The last fifteen years of global development have been framed by the UN’s eight Millennium Development Goals – which did not explicitly feature culture – and De Beukelaer himself has been active in lobbying for the insertion of culture as an explicit component of the next major planning framework. Perhaps it is the diplomatic tact required of all lobbyists that prevents De Beukelaer from challenging head-on the hypocrisy, vested power and interests of Western development agencies and NGOs in perpetuating ‘development’ itself as a global industry.
However, he does indeed broach the strategic neglect of research in their policymaking processes, and the extent to which this remains disadvantageous to African countries. The book has some good passages on the new mania among global agencies for Intellectual Property (IP) laws and their articulation of Western concepts of property and ownership. Instead, the IP codification of cultural production requires a more critical understanding of its social contexts, particularly in relation to the informal economies of street-production, piracy and non-regulated forms of trade. For how do we include current ‘pirates’ in the expanding economic development of the cultural industries? De Beukelaer has no strong argument on whether we do or not, more on whether policymakers can understand the actual role, function and sub-cultures of piracy that IP legislation naively assumes it can erase.
One of the pleasures of reading this book is that De Beukelaer is an independent thinker, and addresses issues directly. He has spent sufficient time in Africa for his writing to resonate with the kinds of political journalism, rights activism and lobbying currently involved in rethinking the complicated tangle of power, history and culture that is Africa.
De Beukelaer’s arguments particularly resonate with the recent UNESCO Creative Economy Report Special Edition (2013), in which the traditional emphasis upon trade liberalisation and exports has given way to human, social and urban development needs. This book, like the report, expresses the ethical consciousness of post-colonial critique and ‘post-development’ theory, and demands the empowerment of the ‘subjects’ of development so they can forge their own ‘pathways’ of development. Amartya Sen’s ‘Human’ Development theory of ‘capabilities’ informs De Beukelaer’s understanding of how development need not be at the expense of the habitus of community or cultural particularities of place and space. What he calls the ‘hegemonic’ discourse of ‘creative economy’, despite appearing to represent the interests of ‘culture’, has been in danger of doing just this.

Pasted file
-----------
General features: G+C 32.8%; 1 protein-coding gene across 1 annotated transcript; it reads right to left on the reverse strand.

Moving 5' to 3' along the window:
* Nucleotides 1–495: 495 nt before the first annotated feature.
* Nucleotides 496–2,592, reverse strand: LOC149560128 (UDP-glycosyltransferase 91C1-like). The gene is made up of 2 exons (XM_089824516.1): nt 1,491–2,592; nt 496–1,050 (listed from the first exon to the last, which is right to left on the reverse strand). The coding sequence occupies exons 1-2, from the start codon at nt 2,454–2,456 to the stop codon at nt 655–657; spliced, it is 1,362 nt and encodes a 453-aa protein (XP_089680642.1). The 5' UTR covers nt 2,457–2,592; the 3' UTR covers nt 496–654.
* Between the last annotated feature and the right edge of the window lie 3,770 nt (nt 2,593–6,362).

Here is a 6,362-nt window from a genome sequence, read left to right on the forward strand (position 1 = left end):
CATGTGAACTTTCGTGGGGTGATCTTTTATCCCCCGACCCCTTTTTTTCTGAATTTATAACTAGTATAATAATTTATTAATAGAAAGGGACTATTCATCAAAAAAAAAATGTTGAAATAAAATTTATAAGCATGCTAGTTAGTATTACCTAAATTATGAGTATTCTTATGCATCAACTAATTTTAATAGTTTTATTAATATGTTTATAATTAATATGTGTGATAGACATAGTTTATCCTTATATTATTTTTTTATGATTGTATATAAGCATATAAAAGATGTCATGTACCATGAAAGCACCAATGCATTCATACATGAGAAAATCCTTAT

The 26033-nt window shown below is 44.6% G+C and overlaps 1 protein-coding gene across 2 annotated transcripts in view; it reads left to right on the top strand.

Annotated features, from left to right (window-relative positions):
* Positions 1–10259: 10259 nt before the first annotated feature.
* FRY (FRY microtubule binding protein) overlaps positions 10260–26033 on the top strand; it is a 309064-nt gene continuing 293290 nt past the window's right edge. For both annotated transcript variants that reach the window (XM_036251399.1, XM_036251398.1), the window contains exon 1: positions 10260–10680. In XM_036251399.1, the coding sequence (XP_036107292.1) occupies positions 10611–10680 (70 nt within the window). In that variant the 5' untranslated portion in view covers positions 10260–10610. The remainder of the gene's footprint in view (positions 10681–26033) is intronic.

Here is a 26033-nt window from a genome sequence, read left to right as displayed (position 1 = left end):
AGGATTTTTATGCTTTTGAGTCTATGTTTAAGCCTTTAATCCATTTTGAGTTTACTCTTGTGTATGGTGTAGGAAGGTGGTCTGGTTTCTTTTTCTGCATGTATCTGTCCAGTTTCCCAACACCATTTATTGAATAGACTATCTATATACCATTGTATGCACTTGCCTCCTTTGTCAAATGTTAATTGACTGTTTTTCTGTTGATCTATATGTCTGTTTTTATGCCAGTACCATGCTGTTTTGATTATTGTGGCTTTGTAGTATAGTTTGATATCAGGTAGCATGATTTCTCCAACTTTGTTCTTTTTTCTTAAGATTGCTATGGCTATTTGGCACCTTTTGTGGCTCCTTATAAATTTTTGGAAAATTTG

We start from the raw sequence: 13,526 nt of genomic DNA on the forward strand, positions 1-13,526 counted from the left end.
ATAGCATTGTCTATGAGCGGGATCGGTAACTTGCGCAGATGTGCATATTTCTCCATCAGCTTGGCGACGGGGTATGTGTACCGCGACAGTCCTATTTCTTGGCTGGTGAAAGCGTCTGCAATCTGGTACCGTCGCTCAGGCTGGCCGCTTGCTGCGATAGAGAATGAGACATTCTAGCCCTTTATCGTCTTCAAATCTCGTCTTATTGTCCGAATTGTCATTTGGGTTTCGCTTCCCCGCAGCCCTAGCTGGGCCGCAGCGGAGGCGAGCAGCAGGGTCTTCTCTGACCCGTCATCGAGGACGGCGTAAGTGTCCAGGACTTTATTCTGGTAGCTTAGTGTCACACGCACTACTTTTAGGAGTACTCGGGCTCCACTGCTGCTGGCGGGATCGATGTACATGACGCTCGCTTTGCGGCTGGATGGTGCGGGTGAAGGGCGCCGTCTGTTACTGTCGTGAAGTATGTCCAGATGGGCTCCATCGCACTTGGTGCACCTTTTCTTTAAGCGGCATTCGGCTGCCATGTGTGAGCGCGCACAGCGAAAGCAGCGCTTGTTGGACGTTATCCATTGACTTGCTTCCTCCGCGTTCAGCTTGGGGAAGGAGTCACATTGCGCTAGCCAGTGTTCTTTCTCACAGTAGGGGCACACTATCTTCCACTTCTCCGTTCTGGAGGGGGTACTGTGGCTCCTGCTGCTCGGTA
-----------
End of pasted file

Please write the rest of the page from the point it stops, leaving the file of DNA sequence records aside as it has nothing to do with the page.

This is not a regular academic book. European Cultural Foundation (ECF) publications are more polemical and policy-directed, if still grounded in solid academic research. The book emerged in part through De Beukelaer’s networked presence across EU and UN debates on creative economy, but also through his PhD field research in Burkina Faso and Ghana. The original manuscript won the ECF’s Cultural Policy Research Award (CPRA) in 2012. The book’s audience is perhaps primarily professional policymakers and academics, but it is also a good introduction for newcomers to the ‘cultural–creative economy’ debates. The best thing of all is that it is available as a free PDF download: http://www.culturalfoundation.eu/library/cpra-2012\.
Dr. Jonathan Vickery is an Associate Professor in Warwick University’s Centre for Cultural Policy Studies. He is Director of the masters program in Arts, Enterprise and Development, and is currently involved in research projects on global cultural policies, the impacts of European cultural industries and creative industries in Shanghai.
Note: This review gives the views of the author, and not the position of the LSE Review of Books blog, or of the London School of Economics.